Ironically, liberals favour the status quo, not conservatives
Advocate editorial writer Lanny Keller salutes the work of two new policy organizations in his Inside Report of May 10 (“New challenge to typical views in Legislature”).
As Keller notes, policy debates do benefit from a fresh perspective. But Keller’s claim that these liberal groups are challenging the “ultraconservative orthodoxy in state politics” is questionable.
Although Republicans are now winning elections in Louisiana, many of the institutions they seek to reform were entrenched long before the rise of conservatism. These institutions tend to resist reform, highlighting one of the great ironies of our political landscape: While conservatives seek to change the system, liberals fight desperately to preserve the status quo.
The call for higher taxes is likely to fall on deaf ears because voters understand that a larger and more costly government has not led to better outcomes in education or health care.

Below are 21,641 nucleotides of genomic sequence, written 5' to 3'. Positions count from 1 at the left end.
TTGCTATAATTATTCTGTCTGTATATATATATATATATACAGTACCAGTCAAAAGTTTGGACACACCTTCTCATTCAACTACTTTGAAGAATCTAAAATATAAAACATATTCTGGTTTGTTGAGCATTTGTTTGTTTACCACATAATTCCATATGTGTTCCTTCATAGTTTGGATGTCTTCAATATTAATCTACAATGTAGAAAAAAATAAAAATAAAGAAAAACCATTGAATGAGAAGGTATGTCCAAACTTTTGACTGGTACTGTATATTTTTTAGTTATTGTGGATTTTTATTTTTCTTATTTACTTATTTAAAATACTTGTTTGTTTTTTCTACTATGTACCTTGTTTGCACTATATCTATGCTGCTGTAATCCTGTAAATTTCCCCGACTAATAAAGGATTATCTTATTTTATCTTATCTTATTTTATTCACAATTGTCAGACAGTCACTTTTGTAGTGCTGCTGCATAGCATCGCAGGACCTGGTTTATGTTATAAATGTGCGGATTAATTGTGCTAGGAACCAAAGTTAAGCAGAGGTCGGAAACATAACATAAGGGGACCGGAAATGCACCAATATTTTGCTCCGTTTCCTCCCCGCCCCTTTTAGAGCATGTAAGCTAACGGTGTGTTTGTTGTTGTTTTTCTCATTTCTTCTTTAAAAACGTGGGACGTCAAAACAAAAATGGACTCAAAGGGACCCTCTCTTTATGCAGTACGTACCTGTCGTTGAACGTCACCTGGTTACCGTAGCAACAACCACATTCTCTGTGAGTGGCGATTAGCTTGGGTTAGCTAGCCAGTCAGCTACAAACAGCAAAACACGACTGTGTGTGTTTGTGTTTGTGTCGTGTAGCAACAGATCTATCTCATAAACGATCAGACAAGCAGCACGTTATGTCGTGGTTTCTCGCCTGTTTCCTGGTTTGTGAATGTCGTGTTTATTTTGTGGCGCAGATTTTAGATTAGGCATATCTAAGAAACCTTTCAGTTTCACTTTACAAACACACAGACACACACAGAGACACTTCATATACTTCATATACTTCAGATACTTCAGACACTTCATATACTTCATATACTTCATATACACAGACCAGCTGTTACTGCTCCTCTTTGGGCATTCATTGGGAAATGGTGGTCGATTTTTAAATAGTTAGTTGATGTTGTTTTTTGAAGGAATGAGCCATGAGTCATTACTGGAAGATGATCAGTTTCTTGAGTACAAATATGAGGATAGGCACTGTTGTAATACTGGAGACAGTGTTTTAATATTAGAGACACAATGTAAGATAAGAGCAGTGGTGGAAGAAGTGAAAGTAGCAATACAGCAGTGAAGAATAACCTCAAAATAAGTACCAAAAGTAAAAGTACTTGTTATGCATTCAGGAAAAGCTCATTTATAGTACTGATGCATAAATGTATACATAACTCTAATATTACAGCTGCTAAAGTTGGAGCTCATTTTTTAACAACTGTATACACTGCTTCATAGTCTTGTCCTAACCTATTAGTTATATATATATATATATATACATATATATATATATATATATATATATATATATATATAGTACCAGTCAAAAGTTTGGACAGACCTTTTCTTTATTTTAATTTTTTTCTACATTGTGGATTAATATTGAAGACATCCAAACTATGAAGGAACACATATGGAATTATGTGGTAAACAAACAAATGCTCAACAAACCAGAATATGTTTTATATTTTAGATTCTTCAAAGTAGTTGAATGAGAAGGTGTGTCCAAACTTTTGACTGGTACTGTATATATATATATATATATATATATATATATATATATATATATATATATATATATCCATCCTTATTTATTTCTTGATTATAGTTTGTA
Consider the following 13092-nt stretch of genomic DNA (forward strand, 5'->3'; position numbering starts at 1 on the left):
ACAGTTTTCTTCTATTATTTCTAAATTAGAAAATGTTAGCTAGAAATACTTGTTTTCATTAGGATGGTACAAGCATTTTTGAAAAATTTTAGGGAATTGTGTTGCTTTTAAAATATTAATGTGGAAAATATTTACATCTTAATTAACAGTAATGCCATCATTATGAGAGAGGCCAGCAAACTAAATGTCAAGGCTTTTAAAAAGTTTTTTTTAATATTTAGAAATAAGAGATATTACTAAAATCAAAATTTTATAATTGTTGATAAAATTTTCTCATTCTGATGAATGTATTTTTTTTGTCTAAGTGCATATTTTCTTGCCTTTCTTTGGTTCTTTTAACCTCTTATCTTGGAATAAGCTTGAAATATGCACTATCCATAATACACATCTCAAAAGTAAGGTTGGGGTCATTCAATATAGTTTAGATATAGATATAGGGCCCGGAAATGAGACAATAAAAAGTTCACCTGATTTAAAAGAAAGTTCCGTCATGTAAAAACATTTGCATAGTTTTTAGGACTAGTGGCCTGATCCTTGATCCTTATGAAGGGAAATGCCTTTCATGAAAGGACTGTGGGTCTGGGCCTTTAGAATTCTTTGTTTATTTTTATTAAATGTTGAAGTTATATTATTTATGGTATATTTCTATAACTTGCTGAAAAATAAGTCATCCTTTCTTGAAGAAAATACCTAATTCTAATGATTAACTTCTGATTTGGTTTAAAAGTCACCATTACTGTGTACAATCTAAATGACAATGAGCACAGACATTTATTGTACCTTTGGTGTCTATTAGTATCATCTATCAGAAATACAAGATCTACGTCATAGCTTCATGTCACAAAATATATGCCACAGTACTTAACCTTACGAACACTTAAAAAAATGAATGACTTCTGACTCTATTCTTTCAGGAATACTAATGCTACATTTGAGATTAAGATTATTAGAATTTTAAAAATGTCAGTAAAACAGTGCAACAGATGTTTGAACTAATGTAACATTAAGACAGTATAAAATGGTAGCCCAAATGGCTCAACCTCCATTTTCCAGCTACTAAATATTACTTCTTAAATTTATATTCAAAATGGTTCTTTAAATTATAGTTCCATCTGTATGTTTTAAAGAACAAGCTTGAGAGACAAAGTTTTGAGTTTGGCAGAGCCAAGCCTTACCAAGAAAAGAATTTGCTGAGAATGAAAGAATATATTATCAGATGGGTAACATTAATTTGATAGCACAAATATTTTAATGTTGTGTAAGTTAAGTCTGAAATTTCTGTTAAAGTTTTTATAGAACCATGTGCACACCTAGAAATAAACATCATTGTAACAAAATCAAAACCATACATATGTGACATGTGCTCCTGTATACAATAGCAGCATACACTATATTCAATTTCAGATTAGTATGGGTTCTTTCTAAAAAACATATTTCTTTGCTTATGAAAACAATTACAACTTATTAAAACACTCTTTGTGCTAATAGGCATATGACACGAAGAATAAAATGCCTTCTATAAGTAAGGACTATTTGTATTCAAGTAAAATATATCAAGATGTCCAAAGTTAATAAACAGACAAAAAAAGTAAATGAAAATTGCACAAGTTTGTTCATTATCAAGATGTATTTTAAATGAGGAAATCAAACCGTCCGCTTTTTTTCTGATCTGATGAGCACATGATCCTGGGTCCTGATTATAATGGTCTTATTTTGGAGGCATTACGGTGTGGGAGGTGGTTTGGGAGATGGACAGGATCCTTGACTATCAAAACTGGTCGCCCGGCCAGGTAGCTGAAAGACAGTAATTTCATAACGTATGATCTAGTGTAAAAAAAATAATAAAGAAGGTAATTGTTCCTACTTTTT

Voters also understand that recent success stories, such as charter schools in New Orleans, do not require higher taxes and more state employees. Instead, they require allowing institutions to innovate, free from unnecessary bureaucratic interference.
If we cannot “cut our way to excellence,” our $25 billion budget is ample proof that we cannot spend our way there, either.
Policy advocates should face up to this, rather than demand more of the same old thing.
Kevin P. Kane is president of the Pelican Institute for Public Policy in New Orleans.